(Updates with CLC reaction after Disappointing Decision subhead and companies that paused giving and Realtors’ decision to end that pause after Giving Review subhead.)
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JetBlue Airways Corp. is the first company to end a pause in PAC contributions following the Jan. 6 Capitol riot and disclose giving to one of the Republican lawmakers objecting to the Electoral College vote count.
A $1,000 contribution from the airline’s corporate political action committee to Rep. Nicole Malliotakis (R-N.Y.) was listed in the report filed with the Federal Election Commission on April 5. Malliotakis was among nearly 150 lawmakers who objected to the Electoral College vote certification on Jan. 6.
No other corporate PAC that announced a pause is believed to have reported a donation directly to a lawmaker who objected to the certification of President Joe Biden’s election.
When it announced the pause in January, JetBlue officials told CNN the PAC made the decision to review the political landscape and hear from its employee contributors. The company did not provide a response to an inquiry from Bloomberg Government about the giving.
The disclosure is a sign that at least some companies are having second thoughts after promising to review their PAC giving following the riot by pro-Trump demonstrators that sought to interrupt the presidential vote certification. Other companies that paused their giving have already reported giving to leadership PACs or Republican Party committees that support vote objectors. Some current PAC giving won’t be disclosed to the FEC for weeks or months.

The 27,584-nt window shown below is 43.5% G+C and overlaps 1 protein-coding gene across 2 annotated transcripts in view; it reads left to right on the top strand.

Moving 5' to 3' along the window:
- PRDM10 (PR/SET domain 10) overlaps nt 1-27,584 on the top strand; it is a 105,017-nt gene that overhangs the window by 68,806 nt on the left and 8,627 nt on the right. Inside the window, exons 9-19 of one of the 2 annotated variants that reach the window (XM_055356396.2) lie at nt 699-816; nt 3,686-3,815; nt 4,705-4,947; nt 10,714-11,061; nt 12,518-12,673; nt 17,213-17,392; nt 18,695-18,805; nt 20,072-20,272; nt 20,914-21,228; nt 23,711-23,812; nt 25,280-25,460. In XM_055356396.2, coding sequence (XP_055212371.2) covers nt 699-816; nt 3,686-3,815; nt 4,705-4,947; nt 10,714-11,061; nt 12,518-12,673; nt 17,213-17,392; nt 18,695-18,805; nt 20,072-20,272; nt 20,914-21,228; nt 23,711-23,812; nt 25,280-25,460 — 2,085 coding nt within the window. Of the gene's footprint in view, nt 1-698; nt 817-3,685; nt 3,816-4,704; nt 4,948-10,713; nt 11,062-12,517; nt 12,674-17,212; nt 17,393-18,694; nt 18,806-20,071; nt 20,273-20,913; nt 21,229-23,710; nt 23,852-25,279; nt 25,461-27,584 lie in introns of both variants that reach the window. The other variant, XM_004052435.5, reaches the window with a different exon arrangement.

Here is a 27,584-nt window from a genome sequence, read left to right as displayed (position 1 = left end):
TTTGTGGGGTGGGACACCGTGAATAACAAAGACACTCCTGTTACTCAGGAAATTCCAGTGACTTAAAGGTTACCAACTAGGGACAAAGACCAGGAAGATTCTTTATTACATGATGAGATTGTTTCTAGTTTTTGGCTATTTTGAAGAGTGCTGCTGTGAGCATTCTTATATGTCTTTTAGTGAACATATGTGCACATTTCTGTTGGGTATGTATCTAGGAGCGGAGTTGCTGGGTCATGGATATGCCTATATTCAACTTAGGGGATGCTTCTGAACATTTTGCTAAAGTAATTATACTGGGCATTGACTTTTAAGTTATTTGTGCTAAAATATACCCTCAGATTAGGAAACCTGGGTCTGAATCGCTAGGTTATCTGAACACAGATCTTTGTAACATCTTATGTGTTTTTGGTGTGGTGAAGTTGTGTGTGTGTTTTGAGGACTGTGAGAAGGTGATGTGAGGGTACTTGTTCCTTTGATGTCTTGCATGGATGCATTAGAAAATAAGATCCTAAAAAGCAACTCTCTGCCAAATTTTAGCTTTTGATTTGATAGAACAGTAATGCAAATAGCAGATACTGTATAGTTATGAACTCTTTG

JetBlue’s decision on PAC giving was “disappointing but not terribly surprising,” said Brendan Fischer of the nonprofit Campaign Legal Center, which favors stricter campaign finance laws.
Companies historically have used PAC money to help gain access and argue their cases to lawmakers, who set the rules for their industry. Malliotakis, for example, serves on the House Transportation and Infrastructure Committee, which oversees airlines. JetBlue also reported giving to several other lawmakers, including Democrats, in the FEC report that listed its contribution to Malliotakis.
Republican lawmakers and others have complained that companies are being pressured not to support the GOP. They note that PAC contributions to candidates come from employees, not the corporate treasury.
At least 145 corporate, industry group and law firm PACs announced after Jan. 6 that they would be reevaluating their PAC contributions in the wake of the insurrection on the Capitol, including nearly 100 that said they would be suspending all political giving for a period of time, according to data compiled by Bloomberg and CNN.
The National Association of Realtors, one of the most powerful groups in Washington, paused its federal contributions after Jan. 6. The association resumed giving a month later following a meeting of its PAC board but hasn’t reported giving to election objectors.
“Our association lifted the temporary pause on federal political disbursements, ensuring we continue to engage with political candidates in effort to support America’s homeowners and our nation’s real estate industry,” a spokesman said in an email last month.
With assistance from Christina Brady and Megan R. Wilson
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